|3.8||19. This strategic leadership team encourages an appropriate level of risk taking.|
|3.8||20. This strategic leadership team does not waste its own or others’ energy on unproductive activities.|
|3.8||22. Members of this strategic leadership team trust and respect each other.|
|3.8||23. This strategic leadership team fosters cooperation rather than competition across organizational units.|
|3.8||30. This team has the right composition to achieve its purpose.|
|3.5||2. This strategic leadership team understands the threats and opportunities in the external environment.|
|3.5||6. This strategic leadership team is clear about our basic purpose and core values.|
|3.5||10. Different opinions are welcome|
|3.5||11. Our strategy is discriminating: clear about what we will do and clear about what we will not do.|
|3.5||12. This strategic leadership team works well together.|
|3.5||15. Members of this strategic leadership team have constructive interactions with others throughout the organization.|
|3.5||18. This strategic leadership team strikes an appropriate balance between dealing with the short-term and long-term needs.|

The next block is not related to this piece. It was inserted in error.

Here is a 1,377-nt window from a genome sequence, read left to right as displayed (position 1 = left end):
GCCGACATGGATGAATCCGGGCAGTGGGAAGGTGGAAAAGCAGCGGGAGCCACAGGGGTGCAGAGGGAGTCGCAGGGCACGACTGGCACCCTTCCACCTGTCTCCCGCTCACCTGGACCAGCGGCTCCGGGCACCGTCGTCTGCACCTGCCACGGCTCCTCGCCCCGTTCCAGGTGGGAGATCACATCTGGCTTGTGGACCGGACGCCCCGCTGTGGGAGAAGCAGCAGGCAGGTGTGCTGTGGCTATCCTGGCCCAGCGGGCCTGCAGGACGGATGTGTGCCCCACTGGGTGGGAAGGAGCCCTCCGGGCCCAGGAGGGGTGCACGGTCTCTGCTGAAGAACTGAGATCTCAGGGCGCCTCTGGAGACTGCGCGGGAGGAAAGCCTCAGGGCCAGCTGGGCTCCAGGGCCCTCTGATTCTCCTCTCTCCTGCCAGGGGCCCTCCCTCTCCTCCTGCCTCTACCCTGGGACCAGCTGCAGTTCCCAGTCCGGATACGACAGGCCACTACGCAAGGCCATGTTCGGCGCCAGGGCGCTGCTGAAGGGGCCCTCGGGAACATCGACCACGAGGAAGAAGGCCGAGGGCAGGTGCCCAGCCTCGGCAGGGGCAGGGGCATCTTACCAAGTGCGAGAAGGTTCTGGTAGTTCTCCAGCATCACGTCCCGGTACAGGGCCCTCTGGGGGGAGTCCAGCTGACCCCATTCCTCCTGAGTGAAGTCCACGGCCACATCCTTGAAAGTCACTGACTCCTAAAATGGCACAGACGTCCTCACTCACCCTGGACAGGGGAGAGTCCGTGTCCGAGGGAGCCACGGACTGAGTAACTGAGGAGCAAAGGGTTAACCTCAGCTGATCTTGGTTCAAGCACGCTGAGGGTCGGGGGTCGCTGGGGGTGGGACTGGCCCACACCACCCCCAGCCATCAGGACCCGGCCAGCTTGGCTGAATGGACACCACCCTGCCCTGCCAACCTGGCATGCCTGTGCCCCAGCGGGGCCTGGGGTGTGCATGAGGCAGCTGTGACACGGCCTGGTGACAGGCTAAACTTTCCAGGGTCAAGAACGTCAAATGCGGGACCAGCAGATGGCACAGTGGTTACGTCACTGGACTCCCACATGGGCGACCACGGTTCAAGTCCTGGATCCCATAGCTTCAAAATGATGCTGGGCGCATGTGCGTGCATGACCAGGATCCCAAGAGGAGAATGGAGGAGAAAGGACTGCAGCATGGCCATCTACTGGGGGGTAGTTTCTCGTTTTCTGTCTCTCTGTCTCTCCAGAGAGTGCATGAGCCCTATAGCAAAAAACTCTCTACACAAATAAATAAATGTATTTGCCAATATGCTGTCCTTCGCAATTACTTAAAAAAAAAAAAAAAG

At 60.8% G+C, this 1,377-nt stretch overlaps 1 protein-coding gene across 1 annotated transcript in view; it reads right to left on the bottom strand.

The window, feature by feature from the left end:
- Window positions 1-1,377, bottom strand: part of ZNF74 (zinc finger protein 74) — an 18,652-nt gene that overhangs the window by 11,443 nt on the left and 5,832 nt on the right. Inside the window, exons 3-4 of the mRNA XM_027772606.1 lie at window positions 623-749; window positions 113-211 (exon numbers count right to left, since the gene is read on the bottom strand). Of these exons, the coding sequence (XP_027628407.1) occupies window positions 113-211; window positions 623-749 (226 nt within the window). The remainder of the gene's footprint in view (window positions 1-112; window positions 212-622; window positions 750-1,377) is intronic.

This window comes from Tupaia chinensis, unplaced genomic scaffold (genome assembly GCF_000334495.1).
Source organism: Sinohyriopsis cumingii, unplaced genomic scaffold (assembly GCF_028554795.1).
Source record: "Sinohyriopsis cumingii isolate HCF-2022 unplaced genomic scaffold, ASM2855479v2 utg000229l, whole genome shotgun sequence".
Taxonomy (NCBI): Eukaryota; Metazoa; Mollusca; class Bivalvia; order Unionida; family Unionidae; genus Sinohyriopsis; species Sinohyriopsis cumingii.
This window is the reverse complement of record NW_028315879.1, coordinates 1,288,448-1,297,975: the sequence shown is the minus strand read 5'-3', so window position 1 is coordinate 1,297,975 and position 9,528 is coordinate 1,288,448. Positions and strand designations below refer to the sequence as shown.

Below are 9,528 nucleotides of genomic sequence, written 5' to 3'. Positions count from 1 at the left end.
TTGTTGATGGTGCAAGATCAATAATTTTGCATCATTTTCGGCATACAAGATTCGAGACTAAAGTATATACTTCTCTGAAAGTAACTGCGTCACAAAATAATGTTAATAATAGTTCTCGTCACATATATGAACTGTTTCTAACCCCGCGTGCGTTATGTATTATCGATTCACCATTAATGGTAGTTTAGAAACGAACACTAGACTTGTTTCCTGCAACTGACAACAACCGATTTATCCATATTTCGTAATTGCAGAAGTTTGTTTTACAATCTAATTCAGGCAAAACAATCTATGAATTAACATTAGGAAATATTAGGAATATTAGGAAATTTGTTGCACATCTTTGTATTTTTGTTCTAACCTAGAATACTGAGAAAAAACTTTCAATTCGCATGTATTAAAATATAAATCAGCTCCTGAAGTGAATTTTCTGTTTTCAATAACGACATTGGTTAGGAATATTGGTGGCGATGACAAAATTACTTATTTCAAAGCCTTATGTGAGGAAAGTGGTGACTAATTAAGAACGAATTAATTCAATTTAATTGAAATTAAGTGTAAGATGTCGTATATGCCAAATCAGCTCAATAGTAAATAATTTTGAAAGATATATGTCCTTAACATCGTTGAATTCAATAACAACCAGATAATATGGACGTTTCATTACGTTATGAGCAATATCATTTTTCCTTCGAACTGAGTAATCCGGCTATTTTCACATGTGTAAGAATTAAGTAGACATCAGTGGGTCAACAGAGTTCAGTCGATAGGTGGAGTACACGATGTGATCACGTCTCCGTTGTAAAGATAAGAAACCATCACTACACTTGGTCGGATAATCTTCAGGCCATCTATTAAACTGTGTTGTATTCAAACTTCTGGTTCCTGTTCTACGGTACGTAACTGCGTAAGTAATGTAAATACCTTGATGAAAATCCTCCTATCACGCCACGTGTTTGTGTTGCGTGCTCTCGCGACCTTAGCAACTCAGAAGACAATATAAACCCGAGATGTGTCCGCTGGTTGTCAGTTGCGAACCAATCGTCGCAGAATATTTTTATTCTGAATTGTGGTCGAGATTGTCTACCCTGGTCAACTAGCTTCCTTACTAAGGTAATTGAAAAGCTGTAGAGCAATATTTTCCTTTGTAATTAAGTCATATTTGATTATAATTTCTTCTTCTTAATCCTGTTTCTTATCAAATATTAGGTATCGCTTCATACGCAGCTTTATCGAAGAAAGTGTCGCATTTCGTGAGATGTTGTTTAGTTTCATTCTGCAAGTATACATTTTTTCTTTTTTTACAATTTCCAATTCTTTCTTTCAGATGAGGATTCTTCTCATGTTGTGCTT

|3.5||21. This strategic leadership team responds effectively to the opportunities and threats in the environment.|
|3.5||24. We share best practices across individuals and departments.|
|3.5||26. I am proud of the way this strategic leadership team handles issues of right or wrong.|
|3.5||27. There is a positive sense of energy and excitement around here.|
|3.3||7. This strategic leadership team thinks globally.|
|3.3||9. There are few undiscussable subjects here.|
|3.3||17. Getting ahead here depends on performance, not politics.|
|3.3||29. This strategic leadership team has clear responsibility for contributing to one or more of the key drivers of our organizational success.|
|3.3||32. This team has direct or indirect control of the resources it needs to accomplish its task.|